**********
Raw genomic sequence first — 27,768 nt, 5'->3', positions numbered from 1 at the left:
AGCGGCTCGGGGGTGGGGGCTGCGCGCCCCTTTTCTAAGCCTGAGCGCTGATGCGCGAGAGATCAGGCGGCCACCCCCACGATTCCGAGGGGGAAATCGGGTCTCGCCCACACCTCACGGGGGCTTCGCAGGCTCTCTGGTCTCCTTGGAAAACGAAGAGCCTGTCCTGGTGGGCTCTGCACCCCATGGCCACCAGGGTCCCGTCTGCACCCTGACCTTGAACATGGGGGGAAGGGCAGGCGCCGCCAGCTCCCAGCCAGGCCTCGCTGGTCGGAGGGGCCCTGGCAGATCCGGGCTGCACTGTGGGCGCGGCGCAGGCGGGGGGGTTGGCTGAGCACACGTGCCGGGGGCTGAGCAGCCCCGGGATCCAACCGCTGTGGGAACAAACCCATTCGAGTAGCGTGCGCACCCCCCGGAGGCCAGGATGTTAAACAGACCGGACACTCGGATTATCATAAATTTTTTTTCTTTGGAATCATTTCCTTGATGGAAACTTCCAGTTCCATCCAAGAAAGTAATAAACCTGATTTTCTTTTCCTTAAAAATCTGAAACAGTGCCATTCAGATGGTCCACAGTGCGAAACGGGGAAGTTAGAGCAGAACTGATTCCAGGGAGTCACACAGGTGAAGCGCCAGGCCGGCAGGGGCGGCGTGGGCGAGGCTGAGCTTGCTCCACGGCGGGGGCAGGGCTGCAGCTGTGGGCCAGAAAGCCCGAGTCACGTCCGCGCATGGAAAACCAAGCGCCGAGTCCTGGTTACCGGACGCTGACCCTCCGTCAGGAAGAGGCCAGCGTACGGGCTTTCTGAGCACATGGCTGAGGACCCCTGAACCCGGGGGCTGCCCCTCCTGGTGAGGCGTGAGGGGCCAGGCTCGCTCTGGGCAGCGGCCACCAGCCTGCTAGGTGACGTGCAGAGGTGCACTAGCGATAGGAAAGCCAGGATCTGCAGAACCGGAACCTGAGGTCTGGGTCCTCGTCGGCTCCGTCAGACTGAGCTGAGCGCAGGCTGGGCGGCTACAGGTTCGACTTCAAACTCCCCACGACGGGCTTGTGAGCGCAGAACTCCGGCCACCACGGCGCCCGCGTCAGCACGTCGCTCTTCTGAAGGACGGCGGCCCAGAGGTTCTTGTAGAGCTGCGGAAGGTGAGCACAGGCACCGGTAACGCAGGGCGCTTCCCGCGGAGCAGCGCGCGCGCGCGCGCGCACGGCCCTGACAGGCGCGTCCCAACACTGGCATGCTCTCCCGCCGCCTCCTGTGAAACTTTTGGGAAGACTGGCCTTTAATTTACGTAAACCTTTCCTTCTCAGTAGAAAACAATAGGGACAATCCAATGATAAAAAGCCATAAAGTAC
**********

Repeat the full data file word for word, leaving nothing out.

Raw genomic sequence first — 27,768 nt, 5'->3', positions numbered from 1 at the left:
AGCGGCTCGGGGGTGGGGGCTGCGCGCCCCTTTTCTAAGCCTGAGCGCTGATGCGCGAGAGATCAGGCGGCCACCCCCACGATTCCGAGGGGGAAATCGGGTCTCGCCCACACCTCACGGGGGCTTCGCAGGCTCTCTGGTCTCCTTGGAAAACGAAGAGCCTGTCCTGGTGGGCTCTGCACCCCATGGCCACCAGGGTCCCGTCTGCACCCTGACCTTGAACATGGGGGGAAGGGCAGGCGCCGCCAGCTCCCAGCCAGGCCTCGCTGGTCGGAGGGGCCCTGGCAGATCCGGGCTGCACTGTGGGCGCGGCGCAGGCGGGGGGGTTGGCTGAGCACACGTGCCGGGGGCTGAGCAGCCCCGGGATCCAACCGCTGTGGGAACAAACCCATTCGAGTAGCGTGCGCACCCCCCGGAGGCCAGGATGTTAAACAGACCGGACACTCGGATTATCATAAATTTTTTTTCTTTGGAATCATTTCCTTGATGGAAACTTCCAGTTCCATCCAAGAAAGTAATAAACCTGATTTTCTTTTCCTTAAAAATCTGAAACAGTGCCATTCAGATGGTCCACAGTGCGAAACGGGGAAGTTAGAGCAGAACTGATTCCAGGGAGTCACACAGGTGAAGCGCCAGGCCGGCAGGGGCGGCGTGGGCGAGGCTGAGCTTGCTCCACGGCGGGGGCAGGGCTGCAGCTGTGGGCCAGAAAGCCCGAGTCACGTCCGCGCATGGAAAACCAAGCGCCGAGTCCTGGTTACCGGACGCTGACCCTCCGTCAGGAAGAGGCCAGCGTACGGGCTTTCTGAGCACATGGCTGAGGACCCCTGAACCCGGGGGCTGCCCCTCCTGGTGAGGCGTGAGGGGCCAGGCTCGCTCTGGGCAGCGGCCACCAGCCTGCTAGGTGACGTGCAGAGGTGCACTAGCGATAGGAAAGCCAGGATCTGCAGAACCGGAACCTGAGGTCTGGGTCCTCGTCGGCTCCGTCAGACTGAGCTGAGCGCAGGCTGGGCGGCTACAGGTTCGACTTCAAACTCCCCACGACGGGCTTGTGAGCGCAGAACTCCGGCCACCACGGCGCCCGCGTCAGCACGTCGCTCTTCTGAAGGACGGCGGCCCAGAGGTTCTTGTAGAGCTGCGGAAGGTGAGCACAGGCACCGGTAACGCAGGGCGCTTCCCGCGGAGCAGCGCGCGCGCGCGCGCGCACGGCCCTGACAGGCGCGTCCCAACACTGGCATGCTCTCCCGCCGCCTCCTGTGAAACTTTTGGGAAGACTGGCCTTTAATTTACGTAAACCTTTCCTTCTCAGTAGAAAACAATAGGGACAATCCAATGATAAAAAGCCATAAAGTAC